One of the quickest ways to lose in your child custody dispute is to be convicted of domestic violence. In addition, the family court judge may question your ability to obtain or maintain custody of your children.
You May Need To Move Or Be Forced To Be Deported
Another consequence of being convicted of domestic violence is you could lose your home. The judge could order you to vacate your home if that is where the victim lives. Also, finding a new place to live could be challenging because some property owners will not rent to someone with a violent criminal record.
If you are not a US citizen, being convicted of domestic violence could cause you to be deported. You also could be given a denial of re-entry.
Loss of Status
Being charged with domestic violence can lead to a loss of status where you live. Your friends, coworkers, neighbors, and acquaintances could shun you. If you are convicted, anyone who knows about it might not want anything to do with you, which can be profoundly upsetting and life-altering to most.
Loss Of Voting Rights
If you are convicted of a felony, you will lose your voting rights indefinitely.
Loss of Gun And Hunting Rights
If you have guns, you could be required to sell them or hand them over to the police when you have a domestic violence conviction. In addition, you could be banned from having a gun for up to five years after completing your domestic violence sentence.
Note that these restrictions are because of federal law and not the laws of Texas. The Lautenberg Amendment was passed by Congress in 1996 banned people convicted of domestic violence from owning guns. This was an amendment to the Gun Control Act of 1968. You also could be prohibited from having a hunting or fishing license because of a domestic violence conviction.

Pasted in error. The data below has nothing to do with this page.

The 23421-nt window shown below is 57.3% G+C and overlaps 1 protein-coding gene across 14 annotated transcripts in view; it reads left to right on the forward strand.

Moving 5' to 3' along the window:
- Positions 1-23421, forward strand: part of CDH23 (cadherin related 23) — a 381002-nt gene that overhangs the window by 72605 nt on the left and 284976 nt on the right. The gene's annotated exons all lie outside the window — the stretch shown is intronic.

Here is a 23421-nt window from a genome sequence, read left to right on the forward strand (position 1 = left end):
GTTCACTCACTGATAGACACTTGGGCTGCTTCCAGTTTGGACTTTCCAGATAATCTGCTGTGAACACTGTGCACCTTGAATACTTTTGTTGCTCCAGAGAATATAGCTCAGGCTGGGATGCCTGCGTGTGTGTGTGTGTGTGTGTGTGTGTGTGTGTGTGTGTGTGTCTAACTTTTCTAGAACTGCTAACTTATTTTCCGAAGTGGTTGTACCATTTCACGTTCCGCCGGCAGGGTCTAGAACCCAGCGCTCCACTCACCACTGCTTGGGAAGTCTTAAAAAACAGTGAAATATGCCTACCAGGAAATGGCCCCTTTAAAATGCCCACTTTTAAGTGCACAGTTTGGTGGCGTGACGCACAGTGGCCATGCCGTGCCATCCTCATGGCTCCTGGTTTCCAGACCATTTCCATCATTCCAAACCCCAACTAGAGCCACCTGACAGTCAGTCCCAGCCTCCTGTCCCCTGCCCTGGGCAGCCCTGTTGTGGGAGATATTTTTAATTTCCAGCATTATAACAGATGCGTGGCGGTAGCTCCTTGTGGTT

How To Fight A Texas Domestic Violence Charge
All domestic violence charges must be taken seriously, but there are many false accusations made. If you are innocent of the charge, there are things you can do to increase the chances of the charges being dismissed:
Provide Your Side
When the police came, they might have ignored your side of events and did not add it to the police report. So, you should be proactive and make your own record of your side. Write down what happened as soon as possible when your memories are freshest. A trial could be months away, so writing it all down the same or the next day could help your lawyer construct a defense.
Obtain Witness Statements
Did anyone witness what happened? Get the names and contact info for those people to your lawyer. They will then be able to get statements from anyone who saw the incident, including a sworn statement, and audio and video recordings can also be effective.